Too Many Carrots written and illustrated by Katy Hudson
Capstone YR, 2016, 32 pages, age 4+Are there times when you think you can never have enough of something you really love? Well, that's what Rabbit thinks about carrots. Every chance he gets, he collects carrots, so many that soon there is no more room for him to live in his own burrow. What to do? Why, turn to friends, of course. First, Rabbit tries bunking with Tortoise, but soon, it too is overrun with too many of Rabbit's carrots.
So, Rabbit and Tortoise decide to see if they can spend the night with Bird in his nest in a tree branch. Except Bird, Tortoise, Rabbit and a supply of too many carrots make the nest too heavy for the branch, and down they go, carrots and all.
Luckily, Squirrel invites Bird, Tortoise, and Rabbit to stay the night with him, but as soon as Rabbit fills Squirrel's tree house with too many carrots, Squirrel's tree bursts open.
Next, Squirrel, Bird, Tortoise and Rabbit visit Beaver, who thinks he has plenty of space for putting his friends up for the night. And he does, until Rabbit adds his carrots into the mix. Sure enough, Beaver's house collapses under all the carrot weight.
Where will they all sleep now? When Rabbit realizes his friends are cold, tire and homeless, can he come up with a solution to everyone's problem (that he caused in the first place).
The consequences of selfish behavior and not sharing things with friends while asking those same friends for help you is explored through Rabbit's behavior. And Rabbit does have a lesson to learn about the important of friends over things, which he fortunately does learn in the end. The brightly colored illustrations add to the humor of the story.
Egg written and illustrated by Kevin Henkes
Greenwillow Books, 2017, 40 pages, age 4+
Four eggs - a pink egg, a yellow egg, a blue egg, and a green egg - are all ready to crack. Out of the pink egg comes a pink chick, out of the yellow egg comes a yellow chick, out of the blue egg comes a blue chick, out of the green egg comes...nothing yet. The pink, yellow and blue chicks wait and listen to the green egg, then they peck and peck and peck at it until finally a crack appears. What a surprise when a green alligator pops out of the green egg. The chicks are pretty surprised and scared, while the alligator feels alone, lonely and sad when the chicks fly away. But wait, the chicks are coming back, and in no time, they are all friends and everyone is happy. Wait, is that the sun or an orange egg on the last page?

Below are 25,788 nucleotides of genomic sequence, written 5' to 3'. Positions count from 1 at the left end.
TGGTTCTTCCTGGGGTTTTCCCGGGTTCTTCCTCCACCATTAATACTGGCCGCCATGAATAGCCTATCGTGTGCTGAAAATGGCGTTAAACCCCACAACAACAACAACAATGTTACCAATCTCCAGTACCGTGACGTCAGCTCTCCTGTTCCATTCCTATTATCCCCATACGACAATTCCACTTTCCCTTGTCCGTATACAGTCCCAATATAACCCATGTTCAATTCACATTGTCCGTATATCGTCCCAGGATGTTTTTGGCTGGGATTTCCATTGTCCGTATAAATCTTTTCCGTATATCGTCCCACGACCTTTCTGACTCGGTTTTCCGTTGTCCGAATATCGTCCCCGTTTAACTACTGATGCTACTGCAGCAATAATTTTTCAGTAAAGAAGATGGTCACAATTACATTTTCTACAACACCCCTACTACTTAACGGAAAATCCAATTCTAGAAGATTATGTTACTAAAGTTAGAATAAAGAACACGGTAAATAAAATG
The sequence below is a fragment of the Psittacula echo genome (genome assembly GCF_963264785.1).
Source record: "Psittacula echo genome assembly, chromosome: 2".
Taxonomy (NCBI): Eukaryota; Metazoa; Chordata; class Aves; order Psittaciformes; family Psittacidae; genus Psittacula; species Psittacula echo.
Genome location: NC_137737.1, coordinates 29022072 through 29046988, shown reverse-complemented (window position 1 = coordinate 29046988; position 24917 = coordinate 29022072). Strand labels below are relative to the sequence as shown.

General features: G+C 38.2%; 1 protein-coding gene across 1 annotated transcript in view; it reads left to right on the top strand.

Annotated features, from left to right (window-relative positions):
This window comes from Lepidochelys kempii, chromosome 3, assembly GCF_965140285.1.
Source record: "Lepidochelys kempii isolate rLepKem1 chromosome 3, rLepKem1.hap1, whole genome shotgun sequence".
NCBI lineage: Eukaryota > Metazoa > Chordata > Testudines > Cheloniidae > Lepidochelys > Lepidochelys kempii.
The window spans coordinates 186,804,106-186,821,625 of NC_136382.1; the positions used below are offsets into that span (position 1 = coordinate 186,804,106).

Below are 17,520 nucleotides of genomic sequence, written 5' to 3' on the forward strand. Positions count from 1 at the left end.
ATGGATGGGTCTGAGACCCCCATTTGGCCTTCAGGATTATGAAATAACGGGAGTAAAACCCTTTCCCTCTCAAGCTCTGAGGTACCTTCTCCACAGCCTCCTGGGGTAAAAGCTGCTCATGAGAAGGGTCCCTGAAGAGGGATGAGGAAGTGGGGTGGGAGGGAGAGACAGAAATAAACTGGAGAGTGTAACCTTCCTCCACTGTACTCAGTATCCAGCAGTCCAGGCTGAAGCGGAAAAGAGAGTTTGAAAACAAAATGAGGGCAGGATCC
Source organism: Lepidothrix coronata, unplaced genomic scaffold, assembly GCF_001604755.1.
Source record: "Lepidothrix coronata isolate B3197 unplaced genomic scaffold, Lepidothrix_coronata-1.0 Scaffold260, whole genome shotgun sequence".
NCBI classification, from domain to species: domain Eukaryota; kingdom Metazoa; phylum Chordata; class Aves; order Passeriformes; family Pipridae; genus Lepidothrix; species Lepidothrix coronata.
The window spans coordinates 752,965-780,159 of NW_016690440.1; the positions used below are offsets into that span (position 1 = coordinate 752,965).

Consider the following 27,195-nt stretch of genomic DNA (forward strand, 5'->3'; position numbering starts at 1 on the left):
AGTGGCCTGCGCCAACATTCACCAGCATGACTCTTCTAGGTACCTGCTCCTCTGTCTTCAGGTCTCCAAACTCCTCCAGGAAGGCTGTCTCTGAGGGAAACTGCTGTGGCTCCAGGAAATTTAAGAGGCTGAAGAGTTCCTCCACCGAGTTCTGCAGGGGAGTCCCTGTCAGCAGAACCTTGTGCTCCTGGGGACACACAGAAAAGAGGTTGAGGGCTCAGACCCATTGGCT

This sparsely worded picture book manages to say so much about the importance and the acceptance of differences within family through color, expression and one word at a time. The images are line drawings filled in with watercolor done in a springtime palette of pastels with each buff colored page framed in brown ink. The pages are divided, sometime with one image per page, other times with four sections containing one image each, and there are two pages divided into 16 squares each to reflect the idea of lengthy listening and waiting. This is a lovely thought-provoking, conversation generating book, perfect for spring reading.
Here Comes the Easter Cat written by Deborah Underwood,
illustrated by Claudia Rueda
Dial BFYR, 2014, 80 pages, age 4+
When Cat sees that the Easter Bunny is returning, he has trouble controlling his jealousy. After all, everyone loves the Easter Bunny, he brings them chocolate eggs every year. When an unseen narrator suggests that he become the Easter Cat, there are some logistics to work out - like how will Cat get around, and what will he wear, and most important what will kind of chocolate will he give out. How about chocolate bunnies, a motorcycle and a sparkly vest? But, just a Cat is ready to roll, it's time for nap number 8. When he finds out that the Easter Bunny gets really tired delivering all those chocolate eggs, Cat suggests he take a nap, too. Wait, here comes the Easter Bunny with an egg for Cat and, boy, he does look tired. Can Cat help out the Easter Bunny and still be the Easter Cat?
I am violently allergic to cats, but I just love them so much. And I particularly love Cat. Not only does he make me laugh, but Cat has just the right amount of naughtiness to make him very appealing and young readers will easily see that deep down Cat is really a pretty nice guy. Although, he can be such a bundle of conflicting emotions, all Cat wants is to be loved as much as his (perceived) rival - the Easter Bunny. And he has just enough ego to think he can do his job better...until his catness gets in his way.
This is such a fun, light-hearted story, that kids will want to read it over and over long past Easter. And they will probably really like the ending which reveals Cat's next plan for worldly love and recognition. Cat is a charming marmalade cat and Rueda has illustrated Cat's tale using ink and color pencil illustrations that are sparse, with lots of white space on each page. Much of what we learn about Cat comes from his expressive countenance and his body language, captured brilliantly by the artist. Oh, yes, and the signs he holds up in lieu of speaking.
Do you have a favorite springtime book?